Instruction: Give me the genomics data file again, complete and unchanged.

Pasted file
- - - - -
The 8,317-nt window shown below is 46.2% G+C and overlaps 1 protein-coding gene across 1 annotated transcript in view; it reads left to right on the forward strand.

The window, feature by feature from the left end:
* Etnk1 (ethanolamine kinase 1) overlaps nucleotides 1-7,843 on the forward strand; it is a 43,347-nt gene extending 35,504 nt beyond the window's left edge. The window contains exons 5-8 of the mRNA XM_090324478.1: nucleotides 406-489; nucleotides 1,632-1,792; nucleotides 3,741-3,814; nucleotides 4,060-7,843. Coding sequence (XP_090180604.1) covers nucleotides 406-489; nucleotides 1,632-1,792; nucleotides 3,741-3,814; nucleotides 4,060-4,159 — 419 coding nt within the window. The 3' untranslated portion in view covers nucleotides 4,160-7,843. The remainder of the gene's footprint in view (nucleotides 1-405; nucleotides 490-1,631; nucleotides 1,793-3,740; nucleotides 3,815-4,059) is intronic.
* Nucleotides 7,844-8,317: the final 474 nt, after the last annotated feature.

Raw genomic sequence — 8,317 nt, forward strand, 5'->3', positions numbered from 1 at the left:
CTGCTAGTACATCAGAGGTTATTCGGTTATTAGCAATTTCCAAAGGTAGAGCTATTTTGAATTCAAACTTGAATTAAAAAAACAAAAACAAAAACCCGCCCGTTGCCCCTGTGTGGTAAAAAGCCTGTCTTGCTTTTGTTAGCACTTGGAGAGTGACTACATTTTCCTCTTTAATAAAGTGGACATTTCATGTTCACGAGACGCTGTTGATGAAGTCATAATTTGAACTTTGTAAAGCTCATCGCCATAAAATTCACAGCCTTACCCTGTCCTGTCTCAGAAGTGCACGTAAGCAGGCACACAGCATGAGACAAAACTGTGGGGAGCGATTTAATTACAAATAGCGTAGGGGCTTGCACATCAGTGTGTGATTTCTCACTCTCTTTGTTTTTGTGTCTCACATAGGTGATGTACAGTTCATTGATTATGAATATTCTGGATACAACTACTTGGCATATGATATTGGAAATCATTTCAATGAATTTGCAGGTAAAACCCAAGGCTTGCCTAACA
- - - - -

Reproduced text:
The 8,317-nt window shown below is 46.2% G+C and overlaps 1 protein-coding gene across 1 annotated transcript in view; it reads left to right on the forward strand.

The window, feature by feature from the left end:
* Etnk1 (ethanolamine kinase 1) overlaps nucleotides 1-7,843 on the forward strand; it is a 43,347-nt gene extending 35,504 nt beyond the window's left edge. The window contains exons 5-8 of the mRNA XM_090324478.1: nucleotides 406-489; nucleotides 1,632-1,792; nucleotides 3,741-3,814; nucleotides 4,060-7,843. Coding sequence (XP_090180604.1) covers nucleotides 406-489; nucleotides 1,632-1,792; nucleotides 3,741-3,814; nucleotides 4,060-4,159 — 419 coding nt within the window. The 3' untranslated portion in view covers nucleotides 4,160-7,843. The remainder of the gene's footprint in view (nucleotides 1-405; nucleotides 490-1,631; nucleotides 1,793-3,740; nucleotides 3,815-4,059) is intronic.
* Nucleotides 7,844-8,317: the final 474 nt, after the last annotated feature.

Raw genomic sequence — 8,317 nt, forward strand, 5'->3', positions numbered from 1 at the left:
CTGCTAGTACATCAGAGGTTATTCGGTTATTAGCAATTTCCAAAGGTAGAGCTATTTTGAATTCAAACTTGAATTAAAAAAACAAAAACAAAAACCCGCCCGTTGCCCCTGTGTGGTAAAAAGCCTGTCTTGCTTTTGTTAGCACTTGGAGAGTGACTACATTTTCCTCTTTAATAAAGTGGACATTTCATGTTCACGAGACGCTGTTGATGAAGTCATAATTTGAACTTTGTAAAGCTCATCGCCATAAAATTCACAGCCTTACCCTGTCCTGTCTCAGAAGTGCACGTAAGCAGGCACACAGCATGAGACAAAACTGTGGGGAGCGATTTAATTACAAATAGCGTAGGGGCTTGCACATCAGTGTGTGATTTCTCACTCTCTTTGTTTTTGTGTCTCACATAGGTGATGTACAGTTCATTGATTATGAATATTCTGGATACAACTACTTGGCATATGATATTGGAAATCATTTCAATGAATTTGCAGGTAAAACCCAAGGCTTGCCTAACA